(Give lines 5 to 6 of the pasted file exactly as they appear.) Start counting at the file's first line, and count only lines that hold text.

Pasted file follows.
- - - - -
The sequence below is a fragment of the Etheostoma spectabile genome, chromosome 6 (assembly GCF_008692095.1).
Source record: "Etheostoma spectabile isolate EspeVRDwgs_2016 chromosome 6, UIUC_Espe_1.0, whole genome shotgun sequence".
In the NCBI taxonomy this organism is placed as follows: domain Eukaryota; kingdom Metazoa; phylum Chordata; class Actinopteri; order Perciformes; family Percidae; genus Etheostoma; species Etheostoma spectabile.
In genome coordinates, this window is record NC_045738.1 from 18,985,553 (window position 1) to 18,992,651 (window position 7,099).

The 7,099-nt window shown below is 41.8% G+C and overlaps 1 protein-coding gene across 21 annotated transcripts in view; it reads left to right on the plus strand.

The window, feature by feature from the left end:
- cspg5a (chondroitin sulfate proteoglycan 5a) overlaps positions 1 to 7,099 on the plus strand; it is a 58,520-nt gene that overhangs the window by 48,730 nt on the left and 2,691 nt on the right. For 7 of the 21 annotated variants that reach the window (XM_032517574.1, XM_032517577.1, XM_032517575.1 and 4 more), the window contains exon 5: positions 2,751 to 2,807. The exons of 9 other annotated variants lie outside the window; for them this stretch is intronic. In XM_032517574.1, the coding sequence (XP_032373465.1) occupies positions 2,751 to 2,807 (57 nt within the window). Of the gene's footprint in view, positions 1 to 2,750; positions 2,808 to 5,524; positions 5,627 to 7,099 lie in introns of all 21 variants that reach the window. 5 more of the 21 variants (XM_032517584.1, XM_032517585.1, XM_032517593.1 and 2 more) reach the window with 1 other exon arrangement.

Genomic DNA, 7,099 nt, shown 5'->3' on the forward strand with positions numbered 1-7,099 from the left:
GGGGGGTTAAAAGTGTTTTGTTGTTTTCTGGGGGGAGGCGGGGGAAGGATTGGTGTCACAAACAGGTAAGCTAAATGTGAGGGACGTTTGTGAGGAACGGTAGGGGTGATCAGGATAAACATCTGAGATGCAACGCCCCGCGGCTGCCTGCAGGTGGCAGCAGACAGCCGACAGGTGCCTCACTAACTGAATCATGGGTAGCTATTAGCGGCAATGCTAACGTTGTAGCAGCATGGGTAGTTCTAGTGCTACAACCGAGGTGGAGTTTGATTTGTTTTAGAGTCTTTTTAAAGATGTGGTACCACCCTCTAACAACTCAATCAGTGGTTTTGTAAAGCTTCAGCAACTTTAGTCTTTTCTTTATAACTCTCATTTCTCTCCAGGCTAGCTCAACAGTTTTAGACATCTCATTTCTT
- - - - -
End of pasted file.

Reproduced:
The 7,099-nt window shown below is 41.8% G+C and overlaps 1 protein-coding gene across 21 annotated transcripts in view; it reads left to right on the plus strand.

The window, feature by feature from the left end: